No clever tag line today, just wanted to throw together some random impressions and “lessons learned” (or rather just “notes taken”) from presenting at the ASUG NC/SC Chapter meeting on October 4th of (gasp!) 2013. As we’re approaching the next meeting date on February 27th (registration opens soon), it seems most appropriate to dust off this blog that remained unpublished due to the TechEd rush that somehow flowed into the holiday season.
First of all – big thank you goes to the good folks at Pure Fishing in Columbia, SC for hosting the meeting and providing us with great facilities. Having two separate and very well equipped conference rooms allowed for several “breakout” sessions to run at the same time. Let’s face it – no matter how good the presenter is, it can be just as boring (and simply inefficient) for the ABAPers to sit through a GRC session as for the business users to watch the latest ABAP Debugger features, for example. (It is certainly possible that both subjects could be of great interest to someone, but you get the point.)
Now that niceties are taken care of – here we go.
Do ask questions
I honestly do not understand why so few people are asking questions at these events. If you are afraid to look silly or think your question might not be worth asking, I have news for you: never, ever I’ve seen or heard of any presenter going like: “Ha-ha, what a stupid question! Everyone, just look at this dumbass! Ha-ha!”. Not going to happen. On a contrary, saying “Questions?” and hearing crickets is probably the worst disappointment for a presenter. If you’re not asking questions because you have no interest in any of the presentations – well, ahem, then maybe just don’t attend the meeting and let the people who’re genuinely interested win an iPad. (Not sure if it’s the message that ASUG organizers would want me to convey, but hey, it’s my blog!)
Know the stuff you are presenting
I know firsthand how much preparation goes into even a short presentation and that it could be challenging to speak in front of diverse audience where good half might be totally not interested to hear what you’re saying (see above). So it feels almost immoral to criticize a fellow presenter, but I have to say something because everyone was really looking forward to this one and was greatly disappointed. Considering that SAP HANA is a “hot” product, it’s simply mind boggling that we drove 3.5 hours just to watch a YouTube clip and be shown some promotional materials (“10x better! 20x faster! it’s over 9000!”) by a person who could not answer a single question and never followed up with the promised emails, by the way.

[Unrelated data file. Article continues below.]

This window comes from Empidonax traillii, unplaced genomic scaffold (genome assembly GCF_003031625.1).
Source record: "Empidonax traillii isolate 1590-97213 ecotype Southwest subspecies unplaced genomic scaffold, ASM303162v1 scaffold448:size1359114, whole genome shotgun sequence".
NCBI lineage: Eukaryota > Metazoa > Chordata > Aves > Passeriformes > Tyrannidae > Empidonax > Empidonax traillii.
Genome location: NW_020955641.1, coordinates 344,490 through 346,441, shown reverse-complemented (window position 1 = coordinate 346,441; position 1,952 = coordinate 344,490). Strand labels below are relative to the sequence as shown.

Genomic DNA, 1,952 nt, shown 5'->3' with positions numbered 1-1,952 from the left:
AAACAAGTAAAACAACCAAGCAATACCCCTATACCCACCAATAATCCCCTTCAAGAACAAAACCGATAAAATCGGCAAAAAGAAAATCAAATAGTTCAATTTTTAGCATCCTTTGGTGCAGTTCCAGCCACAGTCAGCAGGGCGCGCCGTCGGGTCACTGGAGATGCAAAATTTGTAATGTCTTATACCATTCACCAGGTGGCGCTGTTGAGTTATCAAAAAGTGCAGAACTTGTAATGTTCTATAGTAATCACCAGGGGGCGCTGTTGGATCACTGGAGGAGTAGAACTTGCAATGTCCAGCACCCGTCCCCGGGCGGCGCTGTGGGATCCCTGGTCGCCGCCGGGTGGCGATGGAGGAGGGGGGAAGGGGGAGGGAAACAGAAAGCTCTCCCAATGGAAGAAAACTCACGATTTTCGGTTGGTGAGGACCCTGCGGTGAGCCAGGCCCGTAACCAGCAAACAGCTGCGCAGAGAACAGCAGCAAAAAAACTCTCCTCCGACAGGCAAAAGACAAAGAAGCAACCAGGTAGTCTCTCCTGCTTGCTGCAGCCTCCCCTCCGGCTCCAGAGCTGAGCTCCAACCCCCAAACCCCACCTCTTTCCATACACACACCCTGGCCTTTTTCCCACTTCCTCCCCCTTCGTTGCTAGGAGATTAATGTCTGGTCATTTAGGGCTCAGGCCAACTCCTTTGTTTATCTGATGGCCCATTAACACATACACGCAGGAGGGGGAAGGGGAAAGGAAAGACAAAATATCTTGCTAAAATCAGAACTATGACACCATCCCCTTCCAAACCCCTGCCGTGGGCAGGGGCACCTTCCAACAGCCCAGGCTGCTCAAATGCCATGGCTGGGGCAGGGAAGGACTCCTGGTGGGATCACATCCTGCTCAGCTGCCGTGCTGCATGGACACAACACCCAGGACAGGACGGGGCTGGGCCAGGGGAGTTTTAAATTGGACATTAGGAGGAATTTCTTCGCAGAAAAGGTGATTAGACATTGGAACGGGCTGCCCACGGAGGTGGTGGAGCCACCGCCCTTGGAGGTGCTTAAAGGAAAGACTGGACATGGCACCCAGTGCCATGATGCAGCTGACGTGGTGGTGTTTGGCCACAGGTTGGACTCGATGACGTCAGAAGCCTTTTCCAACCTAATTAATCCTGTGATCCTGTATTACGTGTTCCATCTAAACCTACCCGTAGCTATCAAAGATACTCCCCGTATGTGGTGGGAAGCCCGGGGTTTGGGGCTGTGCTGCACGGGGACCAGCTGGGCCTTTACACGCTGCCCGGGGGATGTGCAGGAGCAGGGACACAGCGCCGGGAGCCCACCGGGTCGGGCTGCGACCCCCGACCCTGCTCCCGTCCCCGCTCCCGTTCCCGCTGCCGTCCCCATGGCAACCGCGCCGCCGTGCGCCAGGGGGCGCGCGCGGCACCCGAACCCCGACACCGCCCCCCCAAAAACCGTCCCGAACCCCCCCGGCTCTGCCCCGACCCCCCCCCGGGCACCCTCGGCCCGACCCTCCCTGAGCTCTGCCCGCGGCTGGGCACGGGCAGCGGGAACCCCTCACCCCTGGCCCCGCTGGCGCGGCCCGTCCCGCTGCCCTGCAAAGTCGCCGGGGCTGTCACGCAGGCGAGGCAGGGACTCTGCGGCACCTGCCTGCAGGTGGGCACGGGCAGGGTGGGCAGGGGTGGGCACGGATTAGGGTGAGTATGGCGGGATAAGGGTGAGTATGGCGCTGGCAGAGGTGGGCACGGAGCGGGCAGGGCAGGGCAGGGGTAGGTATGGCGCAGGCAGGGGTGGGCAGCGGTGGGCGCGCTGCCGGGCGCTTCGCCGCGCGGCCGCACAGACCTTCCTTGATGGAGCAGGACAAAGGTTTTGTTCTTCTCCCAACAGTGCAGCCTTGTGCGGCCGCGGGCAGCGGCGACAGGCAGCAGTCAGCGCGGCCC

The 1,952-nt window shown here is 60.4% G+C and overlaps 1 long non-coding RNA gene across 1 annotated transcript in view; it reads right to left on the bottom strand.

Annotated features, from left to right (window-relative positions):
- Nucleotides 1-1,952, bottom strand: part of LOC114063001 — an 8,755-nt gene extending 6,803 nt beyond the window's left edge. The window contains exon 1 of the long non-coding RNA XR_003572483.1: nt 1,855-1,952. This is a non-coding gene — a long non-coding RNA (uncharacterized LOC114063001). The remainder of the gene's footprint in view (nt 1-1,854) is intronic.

Be mindful of other participants
This goes without saying, but still probably worth a reminder. If you’re talking to a vendor and see a line forming behind you – it’s time to exchange the business cards and wrap up the conversation. If your presentation started on time, make sure to end it on time. And keep that buffet line moving at lunch time, for cripes sake.
Hope for the best but be prepared for the worst
My presentation was about the SCN. It started late, so I had to rush through it. Then SCN web site didn’t want to come up. Then it was slow. Then I was logged off. Good thing I had the screenshots. Bad thing I didn’t prepare for the worst scenario – having both no time and no live SCN site. So probably it’s a good idea to also have a “super-condensed” version prepared for the worst case scenario.
SAP Mentor brand needs some PR. Badly.
Some of my post-conference conversations went approximately as follows:
– So you are an SAP Mentor?
– Are you with SAP?
– But you’re an SAP Mentor?
– So… err… What is it that you do?
– Well, uhm… [slowly moving towards exit] We have shirts and we… uhm… mentor… uhm… people…
I am a bad, bad Mentor…
Do volunteer to present at your local SAP user group meeting
Naturally, there will always be presentations by the event sponsors and vendors, but I believe that most participants would love to hear more from other SAP customers, just like themselves. Trust me – it doesn’t have to be something extremely elaborate. Several years ago there was an online SAP event with the folks of Thomas Jung’s caliber presenting and it’s not like other stuff wasn’t interesting, but the best thing that I got from there and remember and use to this day was the /nex trick. Best. Thing. Ever.
So dig really deep in your own bag of tricks and don’t be afraid to show them off at your next SAP group meeting. If you have any SAP experience to share – good or bad – you won’t find more sympathetic ears than at those meetings. And if you’re afraid of public speaking – well, just declare a National Face Your Fear Day.
Say ‘thank you’ anyway
There is the whole bunch of people working behind the scenes on these events, so even if you almost doze off during the presentations, didn’t care for grilled chicken, didn’t sign any new clients and didn’t win even a mug – say ‘thank you’ to everyone who made this experience possible for you.